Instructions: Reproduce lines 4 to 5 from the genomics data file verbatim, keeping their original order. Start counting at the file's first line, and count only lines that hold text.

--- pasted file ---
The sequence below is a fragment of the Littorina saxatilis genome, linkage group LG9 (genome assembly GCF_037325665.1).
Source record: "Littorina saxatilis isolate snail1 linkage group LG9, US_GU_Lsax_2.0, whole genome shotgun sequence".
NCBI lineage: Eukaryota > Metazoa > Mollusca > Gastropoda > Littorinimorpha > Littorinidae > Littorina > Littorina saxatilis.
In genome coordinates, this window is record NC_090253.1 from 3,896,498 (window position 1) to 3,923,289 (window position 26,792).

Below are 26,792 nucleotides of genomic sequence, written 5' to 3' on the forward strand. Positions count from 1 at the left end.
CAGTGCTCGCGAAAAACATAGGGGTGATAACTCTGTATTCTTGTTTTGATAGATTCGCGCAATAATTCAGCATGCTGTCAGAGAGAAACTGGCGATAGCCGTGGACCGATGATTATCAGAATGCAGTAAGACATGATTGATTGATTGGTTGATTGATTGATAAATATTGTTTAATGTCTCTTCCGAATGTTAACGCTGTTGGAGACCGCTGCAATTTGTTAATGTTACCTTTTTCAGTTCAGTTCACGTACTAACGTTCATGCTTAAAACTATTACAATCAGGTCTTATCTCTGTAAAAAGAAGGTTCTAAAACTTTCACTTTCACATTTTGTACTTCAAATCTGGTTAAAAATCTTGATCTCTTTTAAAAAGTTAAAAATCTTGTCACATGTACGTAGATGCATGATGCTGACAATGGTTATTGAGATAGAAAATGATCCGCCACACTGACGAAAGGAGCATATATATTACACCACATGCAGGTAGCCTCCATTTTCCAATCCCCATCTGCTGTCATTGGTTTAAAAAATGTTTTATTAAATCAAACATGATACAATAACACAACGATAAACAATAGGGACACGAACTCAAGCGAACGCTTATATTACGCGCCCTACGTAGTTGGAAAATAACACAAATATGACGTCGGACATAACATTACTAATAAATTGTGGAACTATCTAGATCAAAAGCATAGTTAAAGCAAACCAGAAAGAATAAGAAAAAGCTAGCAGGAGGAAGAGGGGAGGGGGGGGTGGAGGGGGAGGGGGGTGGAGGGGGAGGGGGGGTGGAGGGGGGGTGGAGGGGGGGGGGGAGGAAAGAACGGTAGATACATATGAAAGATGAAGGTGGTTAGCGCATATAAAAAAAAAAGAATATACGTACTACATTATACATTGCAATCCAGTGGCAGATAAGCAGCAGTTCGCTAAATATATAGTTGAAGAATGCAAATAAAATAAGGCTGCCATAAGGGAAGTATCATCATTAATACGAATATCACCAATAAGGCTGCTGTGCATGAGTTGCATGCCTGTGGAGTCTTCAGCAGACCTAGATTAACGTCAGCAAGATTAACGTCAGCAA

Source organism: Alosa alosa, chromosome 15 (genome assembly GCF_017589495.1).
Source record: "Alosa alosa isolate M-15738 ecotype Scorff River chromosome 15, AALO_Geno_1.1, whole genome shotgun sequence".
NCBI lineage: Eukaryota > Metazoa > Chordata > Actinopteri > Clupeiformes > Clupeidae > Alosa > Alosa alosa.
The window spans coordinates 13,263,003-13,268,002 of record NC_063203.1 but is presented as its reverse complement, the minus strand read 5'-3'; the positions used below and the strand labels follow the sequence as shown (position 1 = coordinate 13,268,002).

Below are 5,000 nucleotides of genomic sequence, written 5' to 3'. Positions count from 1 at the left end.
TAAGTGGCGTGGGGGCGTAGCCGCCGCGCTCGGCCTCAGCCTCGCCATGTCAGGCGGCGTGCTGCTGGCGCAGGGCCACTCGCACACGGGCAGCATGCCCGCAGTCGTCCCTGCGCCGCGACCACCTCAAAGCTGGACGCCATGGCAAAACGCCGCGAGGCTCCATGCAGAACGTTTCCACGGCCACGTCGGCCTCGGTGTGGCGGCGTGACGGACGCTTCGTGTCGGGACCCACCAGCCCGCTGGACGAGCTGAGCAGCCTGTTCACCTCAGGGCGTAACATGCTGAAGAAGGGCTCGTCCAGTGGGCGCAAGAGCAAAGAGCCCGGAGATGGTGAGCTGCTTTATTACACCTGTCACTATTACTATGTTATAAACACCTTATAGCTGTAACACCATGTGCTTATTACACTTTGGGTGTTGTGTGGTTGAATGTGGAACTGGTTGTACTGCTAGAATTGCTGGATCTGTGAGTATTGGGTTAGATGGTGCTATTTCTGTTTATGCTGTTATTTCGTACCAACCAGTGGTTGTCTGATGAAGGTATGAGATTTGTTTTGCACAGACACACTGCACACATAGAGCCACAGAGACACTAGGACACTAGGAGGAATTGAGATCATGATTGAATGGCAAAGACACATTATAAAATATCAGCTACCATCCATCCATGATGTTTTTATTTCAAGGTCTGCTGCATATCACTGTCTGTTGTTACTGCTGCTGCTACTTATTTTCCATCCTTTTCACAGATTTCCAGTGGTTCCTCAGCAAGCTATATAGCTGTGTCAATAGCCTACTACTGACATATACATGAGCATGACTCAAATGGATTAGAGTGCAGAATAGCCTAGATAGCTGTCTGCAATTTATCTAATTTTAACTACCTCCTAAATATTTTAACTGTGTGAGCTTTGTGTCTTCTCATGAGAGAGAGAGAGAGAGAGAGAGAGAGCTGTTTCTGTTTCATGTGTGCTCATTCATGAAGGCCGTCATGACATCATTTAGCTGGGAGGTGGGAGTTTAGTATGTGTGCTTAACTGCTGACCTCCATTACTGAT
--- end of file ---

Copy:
In genome coordinates, this window is record NC_090253.1 from 3,896,498 (window position 1) to 3,923,289 (window position 26,792).

Below are 26,792 nucleotides of genomic sequence, written 5' to 3' on the forward strand. Positions count from 1 at the left end.